Potential Problems and the Telltale Signs


Blindness is caused by bleeding in the fat compartments after the surgery is over. Blindness occurs in fewer than 1 in 10, 000 people who undergo blepharoplasty. If you are not having fat removed, then this is not a concern.

Blurred vision

Blurred vision can be caused by irritation, swelling, or damage to any of the muscles that surround the eyeball and coordinate its movement. It is important to remember though that often times these symptoms are temporary. Fortunately, this is a rare problem.

Dry eye syndrome

A variety of circumstances could cause dry eye syndrome, but is most often related to lack of lower eyelid support following eyelid surgery, leading to a lower eyelid which is lower than optimal. This can often be circumvented by a special suture that supports the lower eyelid through the healing process, also known as a canthopexy.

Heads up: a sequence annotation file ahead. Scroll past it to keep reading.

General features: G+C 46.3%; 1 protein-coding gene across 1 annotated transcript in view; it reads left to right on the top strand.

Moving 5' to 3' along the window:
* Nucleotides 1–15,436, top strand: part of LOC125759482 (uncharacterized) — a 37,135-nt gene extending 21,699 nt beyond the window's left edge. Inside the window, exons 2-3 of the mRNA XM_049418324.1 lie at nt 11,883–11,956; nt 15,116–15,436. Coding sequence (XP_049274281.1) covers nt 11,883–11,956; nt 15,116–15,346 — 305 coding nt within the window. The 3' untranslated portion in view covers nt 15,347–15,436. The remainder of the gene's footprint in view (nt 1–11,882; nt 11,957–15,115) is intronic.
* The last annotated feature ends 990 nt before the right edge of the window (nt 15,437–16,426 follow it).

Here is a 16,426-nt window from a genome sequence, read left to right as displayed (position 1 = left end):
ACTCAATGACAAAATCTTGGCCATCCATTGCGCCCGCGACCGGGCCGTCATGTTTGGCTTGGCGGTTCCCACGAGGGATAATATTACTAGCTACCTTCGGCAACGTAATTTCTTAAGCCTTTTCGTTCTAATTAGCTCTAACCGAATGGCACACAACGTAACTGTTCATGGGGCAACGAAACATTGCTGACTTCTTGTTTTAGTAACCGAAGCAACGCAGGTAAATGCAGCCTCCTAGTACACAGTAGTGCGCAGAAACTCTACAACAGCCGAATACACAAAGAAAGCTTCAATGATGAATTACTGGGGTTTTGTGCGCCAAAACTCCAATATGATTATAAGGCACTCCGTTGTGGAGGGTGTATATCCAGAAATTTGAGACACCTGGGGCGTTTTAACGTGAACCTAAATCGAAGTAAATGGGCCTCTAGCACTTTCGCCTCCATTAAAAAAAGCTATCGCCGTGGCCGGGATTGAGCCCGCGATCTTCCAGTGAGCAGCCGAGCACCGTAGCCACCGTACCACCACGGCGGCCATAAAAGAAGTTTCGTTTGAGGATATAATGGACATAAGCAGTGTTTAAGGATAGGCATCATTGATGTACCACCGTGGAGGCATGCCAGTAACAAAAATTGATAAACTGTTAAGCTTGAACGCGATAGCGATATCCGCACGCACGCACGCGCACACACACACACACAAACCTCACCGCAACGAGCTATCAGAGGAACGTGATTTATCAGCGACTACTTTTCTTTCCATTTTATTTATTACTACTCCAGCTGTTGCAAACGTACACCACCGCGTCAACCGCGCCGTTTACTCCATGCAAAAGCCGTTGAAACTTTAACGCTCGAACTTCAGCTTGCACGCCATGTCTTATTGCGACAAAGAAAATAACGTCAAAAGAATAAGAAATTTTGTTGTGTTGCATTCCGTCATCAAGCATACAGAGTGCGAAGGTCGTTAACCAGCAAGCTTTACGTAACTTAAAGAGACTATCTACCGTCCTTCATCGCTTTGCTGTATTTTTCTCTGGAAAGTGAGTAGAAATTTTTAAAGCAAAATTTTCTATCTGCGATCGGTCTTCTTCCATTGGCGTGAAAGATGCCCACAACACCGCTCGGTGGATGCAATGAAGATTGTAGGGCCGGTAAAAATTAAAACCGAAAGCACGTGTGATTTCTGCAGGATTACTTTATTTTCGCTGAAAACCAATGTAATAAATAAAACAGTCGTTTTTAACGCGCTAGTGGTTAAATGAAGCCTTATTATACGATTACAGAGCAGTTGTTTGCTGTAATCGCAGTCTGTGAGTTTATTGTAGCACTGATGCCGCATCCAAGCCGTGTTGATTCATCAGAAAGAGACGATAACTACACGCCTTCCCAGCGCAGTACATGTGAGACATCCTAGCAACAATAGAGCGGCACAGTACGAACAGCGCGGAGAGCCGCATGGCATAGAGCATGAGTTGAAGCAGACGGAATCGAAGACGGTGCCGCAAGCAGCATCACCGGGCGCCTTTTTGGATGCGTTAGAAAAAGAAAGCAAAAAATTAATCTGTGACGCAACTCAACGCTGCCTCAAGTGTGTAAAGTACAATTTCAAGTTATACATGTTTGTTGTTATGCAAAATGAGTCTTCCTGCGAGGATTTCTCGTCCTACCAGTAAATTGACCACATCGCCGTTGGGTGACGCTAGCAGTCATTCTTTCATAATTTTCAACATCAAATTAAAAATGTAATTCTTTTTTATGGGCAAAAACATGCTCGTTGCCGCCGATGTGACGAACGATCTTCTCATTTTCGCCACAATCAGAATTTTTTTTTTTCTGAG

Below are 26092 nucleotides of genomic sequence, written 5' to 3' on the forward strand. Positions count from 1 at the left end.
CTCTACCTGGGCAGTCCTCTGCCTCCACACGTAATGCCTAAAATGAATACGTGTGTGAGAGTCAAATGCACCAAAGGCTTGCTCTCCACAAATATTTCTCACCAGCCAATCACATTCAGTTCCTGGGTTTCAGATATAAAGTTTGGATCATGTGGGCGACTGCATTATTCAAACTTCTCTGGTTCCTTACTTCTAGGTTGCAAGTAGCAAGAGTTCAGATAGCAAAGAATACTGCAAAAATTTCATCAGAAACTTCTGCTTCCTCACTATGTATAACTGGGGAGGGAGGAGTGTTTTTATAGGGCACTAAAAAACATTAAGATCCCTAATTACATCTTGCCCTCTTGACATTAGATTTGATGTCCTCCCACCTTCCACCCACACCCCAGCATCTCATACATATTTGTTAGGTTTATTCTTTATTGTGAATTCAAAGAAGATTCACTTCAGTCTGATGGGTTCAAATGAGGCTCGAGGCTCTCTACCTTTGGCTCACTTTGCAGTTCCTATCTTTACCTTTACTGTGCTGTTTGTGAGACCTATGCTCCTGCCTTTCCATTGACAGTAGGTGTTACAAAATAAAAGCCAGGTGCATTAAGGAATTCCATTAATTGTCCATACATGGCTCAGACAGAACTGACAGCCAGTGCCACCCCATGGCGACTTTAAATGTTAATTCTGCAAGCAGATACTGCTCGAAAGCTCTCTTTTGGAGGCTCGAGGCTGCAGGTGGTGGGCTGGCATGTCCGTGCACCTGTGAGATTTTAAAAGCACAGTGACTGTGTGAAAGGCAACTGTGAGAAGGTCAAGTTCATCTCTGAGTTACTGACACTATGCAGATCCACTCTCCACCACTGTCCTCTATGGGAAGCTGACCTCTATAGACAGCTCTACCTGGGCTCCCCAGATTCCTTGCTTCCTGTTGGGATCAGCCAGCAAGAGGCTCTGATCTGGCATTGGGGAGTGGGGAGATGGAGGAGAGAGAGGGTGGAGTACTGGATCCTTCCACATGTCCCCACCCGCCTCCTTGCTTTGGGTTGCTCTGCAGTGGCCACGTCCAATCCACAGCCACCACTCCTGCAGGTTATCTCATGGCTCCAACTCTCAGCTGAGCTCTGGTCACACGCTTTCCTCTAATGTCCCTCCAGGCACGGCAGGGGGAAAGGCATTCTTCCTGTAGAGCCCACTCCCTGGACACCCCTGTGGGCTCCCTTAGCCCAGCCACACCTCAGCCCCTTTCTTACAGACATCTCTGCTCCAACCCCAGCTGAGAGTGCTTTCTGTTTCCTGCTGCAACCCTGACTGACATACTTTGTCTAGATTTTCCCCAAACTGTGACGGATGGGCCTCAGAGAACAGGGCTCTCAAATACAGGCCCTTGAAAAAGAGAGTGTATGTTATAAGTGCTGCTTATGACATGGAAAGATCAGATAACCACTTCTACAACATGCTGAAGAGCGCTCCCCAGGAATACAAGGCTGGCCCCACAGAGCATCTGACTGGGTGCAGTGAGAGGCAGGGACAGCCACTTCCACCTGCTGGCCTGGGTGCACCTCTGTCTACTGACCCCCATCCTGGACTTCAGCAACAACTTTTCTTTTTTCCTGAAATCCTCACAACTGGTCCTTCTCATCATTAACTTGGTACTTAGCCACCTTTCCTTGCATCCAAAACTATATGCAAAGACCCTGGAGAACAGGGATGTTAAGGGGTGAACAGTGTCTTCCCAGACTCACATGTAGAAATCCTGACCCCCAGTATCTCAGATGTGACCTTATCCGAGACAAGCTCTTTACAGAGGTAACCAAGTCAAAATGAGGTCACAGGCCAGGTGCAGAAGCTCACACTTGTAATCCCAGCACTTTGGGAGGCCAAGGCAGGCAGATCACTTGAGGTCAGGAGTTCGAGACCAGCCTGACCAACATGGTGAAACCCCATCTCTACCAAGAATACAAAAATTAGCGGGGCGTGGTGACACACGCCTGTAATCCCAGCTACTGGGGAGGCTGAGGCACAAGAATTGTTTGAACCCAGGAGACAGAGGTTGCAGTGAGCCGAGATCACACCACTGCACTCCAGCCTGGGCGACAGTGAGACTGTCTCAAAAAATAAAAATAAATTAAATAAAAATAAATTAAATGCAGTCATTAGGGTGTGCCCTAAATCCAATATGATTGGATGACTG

Inability to close your eyes

At times, the removal of too much upper eyelid skin can lead to the inability to close your eyes. In severe cases, skin grafting may be necessary to correct this problem.

Corneal abrasion

A corneal abrasion can occur during ANY operation, whether it be on the eyes or any part of the body, because the eyes may sometimes open during surgery, rendering them susceptible to being scratched by a member of the operating team. Treatment involves taping the eye shut for 2-3 days while it heals.

Hollow (sunken) eyes:

If you are uncertain as to what hollow or sunken eyes look like, look at Mary Tyler Moore. She appears to have had too much fat removed from her eyelids, leaving her with a sunken hollow appearance. This can usually be prevented through conservative removal of fat at the time of surgery.